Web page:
Flash floods on Athens outskirts leave 5 dead, 4 missing
People are reflected in the front window of a flooded bus as water engulfs an interchange of a highway in Elefsina, western Athens, on Wednesday, Nov. 15, 2017. Flash floods in the Greek capital's western outskirts Wednesday converted roads into raging torrents of mud and debris, killing at least five people and inundating homes and businesses. (AP Photo/Petros Giannakouris)
Elena Becatoros, The Associated Press
Published Wednesday, November 15, 2017 7:56AM EST
ATHENS, Greece -- Flash floods in the Greek capital's western outskirts Wednesday converted roads into raging torrents of mud and debris, killing at least five people, inundating homes and businesses, and knocking out a section of a highway.
The fire department said another four people were reported missing by their families, and crews were searching for them.
Local media reported three people were transported to a local hospital for treatment of minor injuries -- two women suffering from hypothermia and a truck driver slightly injured as he escaped his truck, which was trapped in floodwaters.
All five fatalities -- two women and three men -- occurred in the Mandra area in separate incidents. The bodies of a woman and a man were initially found in their flooded homes, while later another two men and one woman were found dead, two in the yards of local businesses and one near a road.
The flooding came after severe weather overnight, with a storm hitting the area with driving rain. Roads turned into muddy torrents that carried away vehicles, tossing them into piles on roadsides and against fences and buildings. Several walls from yards and low buildings collapsed, filling roads with rubble.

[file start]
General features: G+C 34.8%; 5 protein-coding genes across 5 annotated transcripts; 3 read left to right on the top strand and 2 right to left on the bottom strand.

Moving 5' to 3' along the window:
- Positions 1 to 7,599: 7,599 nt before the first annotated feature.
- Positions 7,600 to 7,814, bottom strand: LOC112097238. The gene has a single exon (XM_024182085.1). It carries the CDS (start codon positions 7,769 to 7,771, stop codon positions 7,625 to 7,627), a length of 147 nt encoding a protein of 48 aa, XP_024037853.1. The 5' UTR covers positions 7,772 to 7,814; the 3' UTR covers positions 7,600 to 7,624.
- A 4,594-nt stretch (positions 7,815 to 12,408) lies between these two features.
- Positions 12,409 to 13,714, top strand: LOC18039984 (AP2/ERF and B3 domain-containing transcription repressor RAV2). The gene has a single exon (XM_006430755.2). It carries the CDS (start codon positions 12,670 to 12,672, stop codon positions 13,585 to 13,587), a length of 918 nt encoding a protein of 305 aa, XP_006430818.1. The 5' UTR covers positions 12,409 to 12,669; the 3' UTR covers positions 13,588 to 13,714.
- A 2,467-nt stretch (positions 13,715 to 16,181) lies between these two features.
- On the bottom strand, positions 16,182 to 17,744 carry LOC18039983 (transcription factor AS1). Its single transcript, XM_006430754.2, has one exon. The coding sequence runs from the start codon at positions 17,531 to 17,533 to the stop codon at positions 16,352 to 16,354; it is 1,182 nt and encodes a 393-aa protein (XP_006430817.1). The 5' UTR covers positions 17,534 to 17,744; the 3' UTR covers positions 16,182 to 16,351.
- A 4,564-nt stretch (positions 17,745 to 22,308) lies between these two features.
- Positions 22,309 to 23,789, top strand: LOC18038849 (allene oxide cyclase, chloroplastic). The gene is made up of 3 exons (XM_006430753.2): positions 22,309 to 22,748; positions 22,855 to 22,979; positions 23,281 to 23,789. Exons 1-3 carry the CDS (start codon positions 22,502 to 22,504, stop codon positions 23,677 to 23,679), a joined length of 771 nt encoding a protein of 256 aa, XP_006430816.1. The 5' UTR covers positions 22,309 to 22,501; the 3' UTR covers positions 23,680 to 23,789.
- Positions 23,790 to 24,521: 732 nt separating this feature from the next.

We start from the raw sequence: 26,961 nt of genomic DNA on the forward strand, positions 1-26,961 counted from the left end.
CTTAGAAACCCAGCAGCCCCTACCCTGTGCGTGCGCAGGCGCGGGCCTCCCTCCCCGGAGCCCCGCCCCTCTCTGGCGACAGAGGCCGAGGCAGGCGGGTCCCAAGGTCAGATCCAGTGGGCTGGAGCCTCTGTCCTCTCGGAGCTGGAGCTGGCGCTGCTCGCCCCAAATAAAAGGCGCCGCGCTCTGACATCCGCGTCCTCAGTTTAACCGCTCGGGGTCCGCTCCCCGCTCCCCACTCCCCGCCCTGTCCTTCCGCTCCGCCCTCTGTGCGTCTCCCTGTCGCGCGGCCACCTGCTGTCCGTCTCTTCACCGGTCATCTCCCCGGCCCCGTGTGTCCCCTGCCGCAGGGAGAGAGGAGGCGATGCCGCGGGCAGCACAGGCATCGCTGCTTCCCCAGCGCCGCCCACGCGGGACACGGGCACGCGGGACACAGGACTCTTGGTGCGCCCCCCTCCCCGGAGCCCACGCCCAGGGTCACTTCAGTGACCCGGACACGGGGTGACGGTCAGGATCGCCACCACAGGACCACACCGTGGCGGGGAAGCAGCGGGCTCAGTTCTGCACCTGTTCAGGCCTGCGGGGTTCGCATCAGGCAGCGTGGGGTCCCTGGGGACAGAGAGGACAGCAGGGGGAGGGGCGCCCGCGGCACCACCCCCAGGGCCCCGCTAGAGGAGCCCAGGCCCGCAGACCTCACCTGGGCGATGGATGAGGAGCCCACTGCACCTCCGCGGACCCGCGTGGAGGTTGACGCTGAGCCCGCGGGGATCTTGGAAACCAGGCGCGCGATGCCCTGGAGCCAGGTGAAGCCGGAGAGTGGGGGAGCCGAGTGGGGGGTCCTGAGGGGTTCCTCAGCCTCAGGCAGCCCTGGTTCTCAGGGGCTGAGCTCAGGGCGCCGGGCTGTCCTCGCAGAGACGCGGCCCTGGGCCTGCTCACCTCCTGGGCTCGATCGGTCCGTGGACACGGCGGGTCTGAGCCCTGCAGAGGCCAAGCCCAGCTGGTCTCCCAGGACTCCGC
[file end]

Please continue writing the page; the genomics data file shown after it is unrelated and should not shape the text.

A section of the highway between Athens and Corinth was completely knocked out, with floodwaters inundating an underpass, trapping cars, trucks and buses. Firefighters rescued passengers from a bus and from cars.
More bad weather was predicted for large swathes of Greece later Wednesday and in coming days, with storms predicted for western Greece and for parts of the Greek capital.
Firefighters received at least 340 calls for help to pump water from flooded buildings and rescue people trapped by the rising waters.
Local authorities shut schools in the areas of Mandra, Nea Peramos and Megara, while the fire department appealed to the public to avoid heading to the area unless absolutely necessary in an effort to reduce traffic.
The deaths came a day after Greek authorities declared a state of emergency on the small Aegean Sea island of Symi after torrential rainfall there flooded homes and shops, swept vehicles into the sea and cut power after the local power station was flooded.